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More Than Eyewitnesses


See No Evil, Hear No Evil is the name of a 1989 comedy film starring Richard Pryor and Gene Wilder.  The premise was simple enough.  Pryor plays a blind man and Wilder plays a deaf man.  Collectively they witness a homicide and need to depend on one another to relate what happened to the police.  I honestly cannot remember if I saw the movie or not, but it’s probably good considering it stars two legendary comedic actors. 

Our Epistle letter for this Sunday is John’s first letter.  The ESV which we use in worship is a little stubborn when it comes to keeping the Greek sentence structure.  As a result, we sometimes get difficult and long sentences.  The first sentence in John’s first letter contains 99 words (by my rough count, I don’t want to count a second time).  It also has 8 commas, two dashes and a semicolon.  That’s a long sentence. It’s easy to get lost in the weeds.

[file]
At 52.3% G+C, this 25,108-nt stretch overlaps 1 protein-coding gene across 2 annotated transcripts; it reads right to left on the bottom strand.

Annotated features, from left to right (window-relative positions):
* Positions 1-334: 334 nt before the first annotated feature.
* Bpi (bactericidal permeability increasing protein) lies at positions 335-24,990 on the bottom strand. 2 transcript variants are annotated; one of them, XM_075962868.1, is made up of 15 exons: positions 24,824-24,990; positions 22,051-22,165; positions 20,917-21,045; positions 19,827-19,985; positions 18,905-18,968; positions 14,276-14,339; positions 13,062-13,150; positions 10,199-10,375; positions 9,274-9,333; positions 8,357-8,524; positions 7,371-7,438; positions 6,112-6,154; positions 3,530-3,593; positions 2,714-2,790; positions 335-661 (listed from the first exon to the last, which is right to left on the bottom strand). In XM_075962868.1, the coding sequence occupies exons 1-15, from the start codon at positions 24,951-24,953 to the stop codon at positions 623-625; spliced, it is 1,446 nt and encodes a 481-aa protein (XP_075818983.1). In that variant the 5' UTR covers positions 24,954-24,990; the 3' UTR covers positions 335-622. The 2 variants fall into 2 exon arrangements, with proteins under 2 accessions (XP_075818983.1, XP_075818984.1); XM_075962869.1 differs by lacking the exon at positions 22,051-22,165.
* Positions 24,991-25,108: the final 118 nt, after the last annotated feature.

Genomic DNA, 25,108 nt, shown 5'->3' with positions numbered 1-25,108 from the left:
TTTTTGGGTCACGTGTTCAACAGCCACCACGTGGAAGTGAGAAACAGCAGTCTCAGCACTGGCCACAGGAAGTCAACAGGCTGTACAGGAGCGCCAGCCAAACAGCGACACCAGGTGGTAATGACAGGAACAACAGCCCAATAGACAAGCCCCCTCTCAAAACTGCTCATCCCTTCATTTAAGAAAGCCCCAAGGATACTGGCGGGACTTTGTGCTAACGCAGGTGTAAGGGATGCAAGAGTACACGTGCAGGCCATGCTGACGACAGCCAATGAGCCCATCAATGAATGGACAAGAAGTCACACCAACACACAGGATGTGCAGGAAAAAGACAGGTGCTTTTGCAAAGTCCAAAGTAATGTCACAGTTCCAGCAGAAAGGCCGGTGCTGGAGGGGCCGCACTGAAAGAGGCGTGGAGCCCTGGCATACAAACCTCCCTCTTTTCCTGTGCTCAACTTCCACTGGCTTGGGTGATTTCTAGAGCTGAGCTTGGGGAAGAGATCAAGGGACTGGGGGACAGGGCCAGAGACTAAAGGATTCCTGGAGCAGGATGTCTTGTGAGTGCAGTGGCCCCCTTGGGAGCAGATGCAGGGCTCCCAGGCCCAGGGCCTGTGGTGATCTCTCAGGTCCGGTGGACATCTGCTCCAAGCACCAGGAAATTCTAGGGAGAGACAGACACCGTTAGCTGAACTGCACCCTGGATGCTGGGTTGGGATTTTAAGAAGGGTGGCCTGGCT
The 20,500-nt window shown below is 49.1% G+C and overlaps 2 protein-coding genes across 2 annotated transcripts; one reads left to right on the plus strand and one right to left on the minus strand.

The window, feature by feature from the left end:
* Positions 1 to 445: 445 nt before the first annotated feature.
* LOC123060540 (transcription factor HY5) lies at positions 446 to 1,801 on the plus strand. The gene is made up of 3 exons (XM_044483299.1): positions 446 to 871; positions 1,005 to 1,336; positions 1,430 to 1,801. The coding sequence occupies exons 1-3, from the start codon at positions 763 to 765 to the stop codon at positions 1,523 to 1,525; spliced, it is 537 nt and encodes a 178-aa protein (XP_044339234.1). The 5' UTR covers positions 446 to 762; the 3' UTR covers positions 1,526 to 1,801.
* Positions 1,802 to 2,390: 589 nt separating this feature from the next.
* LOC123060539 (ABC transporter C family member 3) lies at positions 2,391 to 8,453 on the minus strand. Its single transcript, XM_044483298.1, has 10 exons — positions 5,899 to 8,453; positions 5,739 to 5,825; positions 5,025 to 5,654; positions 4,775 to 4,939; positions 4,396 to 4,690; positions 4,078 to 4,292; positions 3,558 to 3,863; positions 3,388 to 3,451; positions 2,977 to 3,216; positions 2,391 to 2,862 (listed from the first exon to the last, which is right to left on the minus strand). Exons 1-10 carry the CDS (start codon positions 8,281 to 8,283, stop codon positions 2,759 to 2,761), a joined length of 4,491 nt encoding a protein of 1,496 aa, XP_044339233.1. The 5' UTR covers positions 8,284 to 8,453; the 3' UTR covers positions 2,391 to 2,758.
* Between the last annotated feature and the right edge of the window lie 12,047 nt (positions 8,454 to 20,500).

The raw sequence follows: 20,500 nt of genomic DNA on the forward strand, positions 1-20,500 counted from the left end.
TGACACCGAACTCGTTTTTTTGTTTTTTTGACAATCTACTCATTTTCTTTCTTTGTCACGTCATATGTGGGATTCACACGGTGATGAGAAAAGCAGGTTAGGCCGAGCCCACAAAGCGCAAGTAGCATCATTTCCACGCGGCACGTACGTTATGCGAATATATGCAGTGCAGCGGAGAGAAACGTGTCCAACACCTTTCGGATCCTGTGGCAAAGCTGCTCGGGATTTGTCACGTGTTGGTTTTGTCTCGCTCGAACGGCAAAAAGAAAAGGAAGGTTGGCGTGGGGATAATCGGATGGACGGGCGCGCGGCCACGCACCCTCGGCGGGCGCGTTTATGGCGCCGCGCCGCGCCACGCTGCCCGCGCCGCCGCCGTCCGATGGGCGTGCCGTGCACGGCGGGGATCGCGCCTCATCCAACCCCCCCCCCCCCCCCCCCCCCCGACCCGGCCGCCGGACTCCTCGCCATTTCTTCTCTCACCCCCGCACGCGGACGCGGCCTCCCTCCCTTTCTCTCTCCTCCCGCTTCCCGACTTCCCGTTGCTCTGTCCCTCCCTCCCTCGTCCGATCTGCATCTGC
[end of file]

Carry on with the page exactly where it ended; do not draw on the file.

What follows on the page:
But if I strip it down to its core it would say something like this: We proclaim to you what we heard, what we saw, and what we touched so that you may have fellowship together with us.  This is beyond eyewitness.  They did not just see Jesus.  They heard his words.  They lived with him.  They touched him, both before and after the resurrection.  And what they experienced they shared with others. 

Why four Gospels?  Because four witnesses are better than one.  Each brings their own flavor.  Each is blind or deaf in some way and the others make up for their deficits. 

John’s Gospel and letters are brilliant in their use of themes such as light and darkness.  He also emphasizes the concreteness of the truths they claimed, Jesus is flesh and blood and also the living Word of God.

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